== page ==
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04 May 2018 | Written by Daniel Dewitt

The First 4 Basics to Start Budgeting

Creating a Budget

Whether you are just starting out in life or nearing the age of retirement, it is always a good idea to get more comfortable with managing your money. Creating a budget does not have to be about sacrifice and struggle - it can be introduced into your normal routine rather easily. Everyone has a different comfort level when it comes to money management, so you will need to determine whether you can do it on your own or will need to seek help from a professional. In essence, the process is little more than getting familiar with your spending habits, understanding where your income goes, and the determining the difference between your wants and needs.

Understanding Your Expenses

The first step to budgeting is to schedule some time to become more familiar with your money and where it goes. Set aside an hour or two to document all of your monthly expenses, including your rent/mortgage, utility bills, car payments, and credit card payments. Once you have completed your list of expenses, simply subtract the total from your net monthly income. Your monthly income can consist of wages, child support, SSI, unemployment, or any other form of compensation you receive. After subtracting your expenses from your monthly income, what are you left with?

Spend in Moderation

Spend in Moderation

The money that is left can be used in whatever way you choose. If you are just starting out, saving for retirement may not be on the top of your list, although it should be. If you begin saving at an early age, you will stand a much better chance of having the money you need to enjoy your golden years in comfort. With that being said, you may still want to live and enjoy life in the here and now. Dining out, traveling and shopping may be your top priorities at this point in your life, and there is nothing wrong with that.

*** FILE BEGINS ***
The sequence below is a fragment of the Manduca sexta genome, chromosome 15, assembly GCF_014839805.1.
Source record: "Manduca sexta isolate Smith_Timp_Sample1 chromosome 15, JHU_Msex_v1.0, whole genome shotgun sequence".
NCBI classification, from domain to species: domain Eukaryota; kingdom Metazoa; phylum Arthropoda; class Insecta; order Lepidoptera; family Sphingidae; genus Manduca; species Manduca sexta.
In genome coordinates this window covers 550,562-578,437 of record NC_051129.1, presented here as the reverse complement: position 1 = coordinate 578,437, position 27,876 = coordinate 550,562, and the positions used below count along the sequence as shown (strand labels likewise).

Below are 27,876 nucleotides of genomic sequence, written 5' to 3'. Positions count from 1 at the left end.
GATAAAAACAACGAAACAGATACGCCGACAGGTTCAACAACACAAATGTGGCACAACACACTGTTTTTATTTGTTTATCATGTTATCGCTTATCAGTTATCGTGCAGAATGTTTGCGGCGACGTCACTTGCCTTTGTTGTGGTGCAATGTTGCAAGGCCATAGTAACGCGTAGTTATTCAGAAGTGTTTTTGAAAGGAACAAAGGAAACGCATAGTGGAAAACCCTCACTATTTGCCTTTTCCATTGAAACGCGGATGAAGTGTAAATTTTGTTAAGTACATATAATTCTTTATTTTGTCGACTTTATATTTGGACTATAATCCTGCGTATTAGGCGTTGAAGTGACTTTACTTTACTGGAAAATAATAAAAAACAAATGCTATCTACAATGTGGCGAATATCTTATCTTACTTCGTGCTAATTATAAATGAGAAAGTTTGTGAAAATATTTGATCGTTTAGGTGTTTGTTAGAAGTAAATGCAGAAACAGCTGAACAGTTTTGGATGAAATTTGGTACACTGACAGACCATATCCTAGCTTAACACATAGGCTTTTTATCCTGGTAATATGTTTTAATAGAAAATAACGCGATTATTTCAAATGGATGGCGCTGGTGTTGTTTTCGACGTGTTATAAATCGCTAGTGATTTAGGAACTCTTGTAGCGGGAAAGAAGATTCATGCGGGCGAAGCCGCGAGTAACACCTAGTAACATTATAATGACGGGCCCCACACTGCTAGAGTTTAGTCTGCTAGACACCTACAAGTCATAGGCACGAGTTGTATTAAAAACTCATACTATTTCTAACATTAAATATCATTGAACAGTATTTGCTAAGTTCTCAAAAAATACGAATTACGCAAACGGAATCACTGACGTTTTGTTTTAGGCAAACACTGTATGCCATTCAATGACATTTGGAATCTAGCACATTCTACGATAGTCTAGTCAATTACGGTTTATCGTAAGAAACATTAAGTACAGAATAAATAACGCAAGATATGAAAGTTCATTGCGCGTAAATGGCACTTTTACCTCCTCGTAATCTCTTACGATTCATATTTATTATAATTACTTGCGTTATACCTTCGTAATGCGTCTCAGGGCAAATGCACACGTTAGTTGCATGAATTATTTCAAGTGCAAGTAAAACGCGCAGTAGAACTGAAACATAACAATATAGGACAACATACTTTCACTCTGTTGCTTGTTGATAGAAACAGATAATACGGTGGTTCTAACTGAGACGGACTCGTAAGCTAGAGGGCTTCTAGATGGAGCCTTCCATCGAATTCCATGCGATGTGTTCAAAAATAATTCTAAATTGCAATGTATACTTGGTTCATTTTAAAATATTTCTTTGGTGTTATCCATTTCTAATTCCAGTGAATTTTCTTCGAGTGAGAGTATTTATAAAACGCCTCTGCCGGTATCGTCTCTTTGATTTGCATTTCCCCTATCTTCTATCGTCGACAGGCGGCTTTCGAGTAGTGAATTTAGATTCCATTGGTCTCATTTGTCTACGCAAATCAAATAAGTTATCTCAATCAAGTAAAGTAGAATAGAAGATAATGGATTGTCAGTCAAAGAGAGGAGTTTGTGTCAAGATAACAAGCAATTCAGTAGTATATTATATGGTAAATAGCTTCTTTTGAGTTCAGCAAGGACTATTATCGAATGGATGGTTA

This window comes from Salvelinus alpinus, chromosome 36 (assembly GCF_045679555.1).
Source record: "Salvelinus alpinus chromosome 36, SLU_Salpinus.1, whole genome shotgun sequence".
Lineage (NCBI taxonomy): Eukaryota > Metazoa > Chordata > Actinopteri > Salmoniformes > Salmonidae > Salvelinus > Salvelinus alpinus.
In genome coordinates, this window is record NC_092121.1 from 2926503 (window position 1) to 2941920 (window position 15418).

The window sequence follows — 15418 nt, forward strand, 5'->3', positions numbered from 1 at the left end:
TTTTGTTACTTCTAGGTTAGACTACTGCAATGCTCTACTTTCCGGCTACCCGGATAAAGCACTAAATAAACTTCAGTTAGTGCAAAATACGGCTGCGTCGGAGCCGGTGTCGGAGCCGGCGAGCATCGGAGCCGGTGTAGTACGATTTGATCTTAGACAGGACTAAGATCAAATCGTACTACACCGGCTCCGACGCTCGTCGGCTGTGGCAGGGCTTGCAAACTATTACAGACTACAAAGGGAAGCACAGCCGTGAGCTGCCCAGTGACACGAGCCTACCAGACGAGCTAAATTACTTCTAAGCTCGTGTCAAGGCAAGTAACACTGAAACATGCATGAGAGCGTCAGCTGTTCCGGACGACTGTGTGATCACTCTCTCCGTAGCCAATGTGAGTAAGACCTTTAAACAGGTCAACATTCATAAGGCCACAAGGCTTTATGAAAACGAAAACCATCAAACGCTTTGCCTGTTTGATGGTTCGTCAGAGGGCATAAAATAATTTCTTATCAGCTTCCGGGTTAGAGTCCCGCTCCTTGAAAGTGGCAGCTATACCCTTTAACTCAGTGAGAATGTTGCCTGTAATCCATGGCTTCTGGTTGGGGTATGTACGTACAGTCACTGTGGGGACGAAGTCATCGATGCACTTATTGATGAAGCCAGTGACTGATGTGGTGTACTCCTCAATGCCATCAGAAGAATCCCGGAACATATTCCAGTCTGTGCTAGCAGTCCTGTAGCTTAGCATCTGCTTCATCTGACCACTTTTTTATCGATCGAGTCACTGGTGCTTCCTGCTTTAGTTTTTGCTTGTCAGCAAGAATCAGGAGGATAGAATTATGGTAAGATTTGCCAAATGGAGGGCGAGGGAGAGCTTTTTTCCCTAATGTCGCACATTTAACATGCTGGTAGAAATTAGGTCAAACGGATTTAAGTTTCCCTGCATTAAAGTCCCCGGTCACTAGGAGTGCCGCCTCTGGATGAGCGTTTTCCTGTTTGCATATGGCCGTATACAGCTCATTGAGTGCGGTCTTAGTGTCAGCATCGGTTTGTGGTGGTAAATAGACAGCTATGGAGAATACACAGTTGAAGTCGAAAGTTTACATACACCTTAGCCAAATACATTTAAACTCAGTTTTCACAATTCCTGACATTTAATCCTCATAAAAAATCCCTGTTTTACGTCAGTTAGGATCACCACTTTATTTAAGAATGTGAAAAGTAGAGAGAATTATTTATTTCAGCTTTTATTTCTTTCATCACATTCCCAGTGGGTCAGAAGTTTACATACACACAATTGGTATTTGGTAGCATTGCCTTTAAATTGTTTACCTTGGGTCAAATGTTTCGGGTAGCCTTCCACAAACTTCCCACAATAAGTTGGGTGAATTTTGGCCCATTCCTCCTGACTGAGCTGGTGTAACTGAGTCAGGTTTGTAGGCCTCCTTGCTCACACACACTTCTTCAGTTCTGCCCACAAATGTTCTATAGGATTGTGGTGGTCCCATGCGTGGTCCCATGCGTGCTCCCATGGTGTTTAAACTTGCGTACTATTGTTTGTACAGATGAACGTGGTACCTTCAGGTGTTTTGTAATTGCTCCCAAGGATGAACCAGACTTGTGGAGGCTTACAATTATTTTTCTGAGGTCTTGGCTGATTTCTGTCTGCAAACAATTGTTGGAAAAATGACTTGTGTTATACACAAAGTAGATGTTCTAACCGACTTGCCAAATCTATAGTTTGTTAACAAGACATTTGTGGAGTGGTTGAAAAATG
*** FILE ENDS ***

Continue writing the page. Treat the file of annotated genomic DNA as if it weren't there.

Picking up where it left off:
Like all things in life, the key is in moderation. You can still enjoy yourself and have a full and exciting life - just make the commitment to save a certain amount for retirement each and every month, no matter what. No one should work their whole life with nothing to show for it. Putting yourself on a budget could be as simple as going out to eat or ordering delivery two times a week instead of four. These small changes can have a big impact on your budget, freeing up the money you need to invest in your future.

Get Creative

If you want to stick to a budget but don’t want the financial pinch to affect your lifestyle, start by making small changes. Get creative in areas like your weekly trip to the supermarket. For example, instead of buying name brand products, opt for the more affordable store brands. Most of the time, you won’t find any difference in quality but you’ll certainly see more money in your bank account. Another way to save big is by buying used clothing from consignment stores or thrift shops instead of heading to the mall whenever you need a new outfit.

Use the Resources Out There

Use the Resources

And speaking of shopping, if it is one of your biggest budgetary expenses, you probably spend hours surfing the web searching for bargains. With the ability to buy from anyone or anywhere in any part of the world with a touch of your finger, you can find amazing deals. Along with access to an infinite variety of products, you can also find online coupons and promotions that provide even bigger savings at checkout. Technology is a great thing because any money you save can be added directly to your savings.

If you are already overextended and need a hand with getting your finances back on track, taking a look at alternative funding products could be the right choice for you. A little assistance can go a long way, so don’t wait until things get out of hand. For example, an  installment loans could give you same-day cash amounts up to $3,000 and a variety of repayment options that are geared toward your convenience.